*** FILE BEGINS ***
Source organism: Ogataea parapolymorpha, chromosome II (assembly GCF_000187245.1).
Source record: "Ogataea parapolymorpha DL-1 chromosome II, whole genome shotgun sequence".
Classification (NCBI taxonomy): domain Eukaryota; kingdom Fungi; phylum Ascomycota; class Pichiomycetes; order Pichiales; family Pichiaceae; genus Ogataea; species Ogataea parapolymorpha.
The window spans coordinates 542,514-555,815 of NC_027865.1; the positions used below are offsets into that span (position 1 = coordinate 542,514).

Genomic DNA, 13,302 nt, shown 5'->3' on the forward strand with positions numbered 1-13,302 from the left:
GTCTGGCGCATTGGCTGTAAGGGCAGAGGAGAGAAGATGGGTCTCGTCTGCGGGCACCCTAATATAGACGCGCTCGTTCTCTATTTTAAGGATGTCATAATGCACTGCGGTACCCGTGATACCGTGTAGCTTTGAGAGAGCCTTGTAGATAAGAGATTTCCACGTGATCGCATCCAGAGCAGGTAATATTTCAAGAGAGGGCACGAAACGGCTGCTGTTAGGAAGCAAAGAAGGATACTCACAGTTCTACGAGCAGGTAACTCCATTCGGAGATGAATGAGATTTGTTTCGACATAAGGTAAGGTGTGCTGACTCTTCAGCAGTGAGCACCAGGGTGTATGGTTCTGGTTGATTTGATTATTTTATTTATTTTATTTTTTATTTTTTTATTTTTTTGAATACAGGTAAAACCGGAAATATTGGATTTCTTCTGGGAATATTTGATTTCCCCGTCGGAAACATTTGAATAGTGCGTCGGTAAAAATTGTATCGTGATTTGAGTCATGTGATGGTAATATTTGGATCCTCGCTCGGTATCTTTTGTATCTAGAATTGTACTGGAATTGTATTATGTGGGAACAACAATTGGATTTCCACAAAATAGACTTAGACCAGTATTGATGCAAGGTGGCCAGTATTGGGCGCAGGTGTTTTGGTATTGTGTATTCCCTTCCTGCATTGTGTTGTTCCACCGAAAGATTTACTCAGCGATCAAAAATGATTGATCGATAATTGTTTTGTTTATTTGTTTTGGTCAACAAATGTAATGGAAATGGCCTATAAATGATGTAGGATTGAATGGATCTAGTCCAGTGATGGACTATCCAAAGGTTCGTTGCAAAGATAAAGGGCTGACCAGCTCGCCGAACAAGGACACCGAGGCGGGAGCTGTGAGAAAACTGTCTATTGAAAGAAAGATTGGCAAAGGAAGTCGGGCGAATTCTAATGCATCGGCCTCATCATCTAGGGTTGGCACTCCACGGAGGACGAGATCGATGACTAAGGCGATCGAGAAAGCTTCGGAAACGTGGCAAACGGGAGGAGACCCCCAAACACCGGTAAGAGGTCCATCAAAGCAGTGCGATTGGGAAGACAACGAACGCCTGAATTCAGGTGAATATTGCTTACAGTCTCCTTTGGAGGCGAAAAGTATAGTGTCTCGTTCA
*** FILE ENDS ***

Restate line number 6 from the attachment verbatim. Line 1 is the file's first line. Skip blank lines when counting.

GTCTGGCGCATTGGCTGTAAGGGCAGAGGAGAGAAGATGGGTCTCGTCTGCGGGCACCCTAATATAGACGCGCTCGTTCTCTATTTTAAGGATGTCATAATGCACTGCGGTACCCGTGATACCGTGTAGCTTTGAGAGAGCCTTGTAGATAAGAGATTTCCACGTGATCGCATCCAGAGCAGGTAATATTTCAAGAGAGGGCACGAAACGGCTGCTGTTAGGAAGCAAAGAAGGATACTCACAGTTCTACGAGCAGGTAACTCCATTCGGAGATGAATGAGATTTGTTTCGACATAAGGTAAGGTGTGCTGACTCTTCAGCAGTGAGCACCAGGGTGTATGGTTCTGGTTGATTTGATTATTTTATTTATTTTATTTTTTATTTTTTTATTTTTTTGAATACAGGTAAAACCGGAAATATTGGATTTCTTCTGGGAATATTTGATTTCCCCGTCGGAAACATTTGAATAGTGCGTCGGTAAAAATTGTATCGTGATTTGAGTCATGTGATGGTAATATTTGGATCCTCGCTCGGTATCTTTTGTATCTAGAATTGTACTGGAATTGTATTATGTGGGAACAACAATTGGATTTCCACAAAATAGACTTAGACCAGTATTGATGCAAGGTGGCCAGTATTGGGCGCAGGTGTTTTGGTATTGTGTATTCCCTTCCTGCATTGTGTTGTTCCACCGAAAGATTTACTCAGCGATCAAAAATGATTGATCGATAATTGTTTTGTTTATTTGTTTTGGTCAACAAATGTAATGGAAATGGCCTATAAATGATGTAGGATTGAATGGATCTAGTCCAGTGATGGACTATCCAAAGGTTCGTTGCAAAGATAAAGGGCTGACCAGCTCGCCGAACAAGGACACCGAGGCGGGAGCTGTGAGAAAACTGTCTATTGAAAGAAAGATTGGCAAAGGAAGTCGGGCGAATTCTAATGCATCGGCCTCATCATCTAGGGTTGGCACTCCACGGAGGACGAGATCGATGACTAAGGCGATCGAGAAAGCTTCGGAAACGTGGCAAACGGGAGGAGACCCCCAAACACCGGTAAGAGGTCCATCAAAGCAGTGCGATTGGGAAGACAACGAACGCCTGAATTCAGGTGAATATTGCTTACAGTCTCCTTTGGAGGCGAAAAGTATAGTGTCTCGTTCA